Find a nice video and give it a try!

Festo and its biological inspiration

Many companies around the world are fascinated with natural selection, because there is no wider range of inspiration for technology than the nature itself. Machines, robots and software are being designed with a strong background in biological elements. It is not coincidence that terms like mouse, virus or bug are common in the thecnological field.

Festo is a german company whose main goal is to design and build actuators for the automation industry. They are one of the biggest in this field. However, the german engineering is challenging through Festo again, and the innovation lovers in the company created the Festo Bionic Lab, where they have a complete freedom to experiment with their creativity. What have they done? A field entirely made of biological immitation. Their creations may  deceive your eyes at first sight, but oh boy! They have nailed it. Let’s check their main robots (my favorites), just for you to have an idea what I’m talking about…

The Airacuda was the first project, released in 2006, and the big challenge was to create a system that could really be an underwater robot, behaving and moving as a real fish. It still seems quite “robotic” with no emphasis in its out-looks, but the engineering behind such an underwater systems has been a true innovation copying the fish.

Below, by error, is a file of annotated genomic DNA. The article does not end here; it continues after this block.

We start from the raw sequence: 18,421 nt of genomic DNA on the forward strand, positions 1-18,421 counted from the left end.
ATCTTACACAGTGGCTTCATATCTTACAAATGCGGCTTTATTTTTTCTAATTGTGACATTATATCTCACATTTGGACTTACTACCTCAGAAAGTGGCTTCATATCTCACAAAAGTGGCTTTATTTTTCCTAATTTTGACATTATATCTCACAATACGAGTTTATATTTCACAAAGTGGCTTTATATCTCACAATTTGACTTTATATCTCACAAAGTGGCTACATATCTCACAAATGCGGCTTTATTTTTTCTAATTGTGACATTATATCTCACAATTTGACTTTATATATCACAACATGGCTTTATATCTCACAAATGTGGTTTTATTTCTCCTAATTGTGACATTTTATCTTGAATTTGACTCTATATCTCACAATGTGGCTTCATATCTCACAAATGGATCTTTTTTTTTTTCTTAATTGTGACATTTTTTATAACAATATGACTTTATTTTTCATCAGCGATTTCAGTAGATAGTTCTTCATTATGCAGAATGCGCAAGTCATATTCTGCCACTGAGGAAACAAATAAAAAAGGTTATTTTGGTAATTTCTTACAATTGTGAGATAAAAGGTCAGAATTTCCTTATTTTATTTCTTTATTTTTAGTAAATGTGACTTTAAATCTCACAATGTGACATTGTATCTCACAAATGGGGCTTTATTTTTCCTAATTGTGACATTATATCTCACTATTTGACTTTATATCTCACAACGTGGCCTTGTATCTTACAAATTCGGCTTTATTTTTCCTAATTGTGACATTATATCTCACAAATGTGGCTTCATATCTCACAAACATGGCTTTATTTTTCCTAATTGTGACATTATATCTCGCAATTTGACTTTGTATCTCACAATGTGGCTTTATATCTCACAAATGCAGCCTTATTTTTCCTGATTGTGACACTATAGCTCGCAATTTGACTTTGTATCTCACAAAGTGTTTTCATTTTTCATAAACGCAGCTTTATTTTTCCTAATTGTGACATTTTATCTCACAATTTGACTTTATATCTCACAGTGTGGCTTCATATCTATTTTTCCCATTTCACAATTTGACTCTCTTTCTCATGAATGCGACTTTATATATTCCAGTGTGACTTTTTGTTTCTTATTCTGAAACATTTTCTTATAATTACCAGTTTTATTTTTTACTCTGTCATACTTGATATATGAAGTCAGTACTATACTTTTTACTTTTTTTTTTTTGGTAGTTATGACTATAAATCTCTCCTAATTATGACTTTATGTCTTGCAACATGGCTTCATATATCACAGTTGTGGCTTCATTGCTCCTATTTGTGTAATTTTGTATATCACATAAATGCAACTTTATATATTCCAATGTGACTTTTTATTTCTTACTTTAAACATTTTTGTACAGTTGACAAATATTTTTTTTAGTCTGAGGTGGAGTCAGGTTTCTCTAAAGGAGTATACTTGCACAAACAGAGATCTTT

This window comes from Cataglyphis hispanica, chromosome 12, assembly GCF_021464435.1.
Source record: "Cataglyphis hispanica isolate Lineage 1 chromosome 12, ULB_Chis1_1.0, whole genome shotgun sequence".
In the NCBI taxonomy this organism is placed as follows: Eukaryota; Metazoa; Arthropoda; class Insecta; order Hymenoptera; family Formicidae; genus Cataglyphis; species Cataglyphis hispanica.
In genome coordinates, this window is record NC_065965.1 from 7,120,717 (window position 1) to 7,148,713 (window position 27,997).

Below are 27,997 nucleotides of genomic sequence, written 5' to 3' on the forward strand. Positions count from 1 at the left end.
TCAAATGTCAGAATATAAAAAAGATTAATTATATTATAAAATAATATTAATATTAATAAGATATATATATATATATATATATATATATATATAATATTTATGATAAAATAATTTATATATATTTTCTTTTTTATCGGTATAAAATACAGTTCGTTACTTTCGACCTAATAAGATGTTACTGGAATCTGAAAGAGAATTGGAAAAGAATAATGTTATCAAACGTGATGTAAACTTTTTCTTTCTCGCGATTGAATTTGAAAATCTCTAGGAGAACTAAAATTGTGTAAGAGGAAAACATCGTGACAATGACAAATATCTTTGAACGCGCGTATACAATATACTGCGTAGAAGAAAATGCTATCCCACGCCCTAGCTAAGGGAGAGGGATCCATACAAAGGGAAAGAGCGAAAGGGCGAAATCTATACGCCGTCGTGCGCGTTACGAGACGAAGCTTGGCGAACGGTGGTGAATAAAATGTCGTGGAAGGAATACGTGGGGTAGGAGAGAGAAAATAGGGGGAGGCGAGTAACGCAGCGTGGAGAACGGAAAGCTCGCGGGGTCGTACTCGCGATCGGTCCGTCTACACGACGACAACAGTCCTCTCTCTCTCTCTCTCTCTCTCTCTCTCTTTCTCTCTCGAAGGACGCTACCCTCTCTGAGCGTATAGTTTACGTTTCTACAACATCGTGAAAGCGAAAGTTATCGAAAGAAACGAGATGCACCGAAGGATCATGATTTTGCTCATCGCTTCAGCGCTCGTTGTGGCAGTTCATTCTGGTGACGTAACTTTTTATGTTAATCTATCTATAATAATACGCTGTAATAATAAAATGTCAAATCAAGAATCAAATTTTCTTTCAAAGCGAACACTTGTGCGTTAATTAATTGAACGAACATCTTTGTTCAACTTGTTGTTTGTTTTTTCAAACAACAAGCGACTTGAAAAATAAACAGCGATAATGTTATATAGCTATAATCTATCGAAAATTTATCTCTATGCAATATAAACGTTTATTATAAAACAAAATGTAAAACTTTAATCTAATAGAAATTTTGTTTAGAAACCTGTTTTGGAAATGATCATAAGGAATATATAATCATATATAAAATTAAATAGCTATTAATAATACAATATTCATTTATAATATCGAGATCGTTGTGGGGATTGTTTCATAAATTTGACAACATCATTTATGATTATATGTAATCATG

3D Reconstruction of a face from a single image

I don’t know if scary, jaw-dropping or simply impressive, but it turns out that there is already an algorithm developed here in Germany by Professors Volker Blanz and Thomas Vetter, that reconstructs a face in 3D from one image. Yes! out of a single image!

Maybe it wouldn’t sound that amazing at first sight, but you have to think about all the possible applications. Besides identifications, you can entirely play around with the information out of peoples’ faces, prediction, tracking, augmented reality, medical procedures, etc.

Is it something new? No way! It was presented in the International Conference on Computer Graphics and Interactive techniques of 1999! That’s right, fella, 14 years ago!

But why nobody used this impressive technique? Well, my guess is, of course, because of the computation times of it. Yes yes, very good, looks great and reconstructs faces pretty good, BUT took 50 minutes to reconstruct a face.

But wait a second! It was 14 years ago, right? With slower computers. Certainly, according to their paper, they used an SGI R10000 processor, which at that time was as powerful as 250 MHz… Well, I think is time to try it again with our new multi-core processors at several GHz.

Is it still on development? Did the creators give up? Are they preparing some new surprises? Well, we don’t know; but so far I can say that this technique has tons of applications with the new devices focusing in computer vision applications.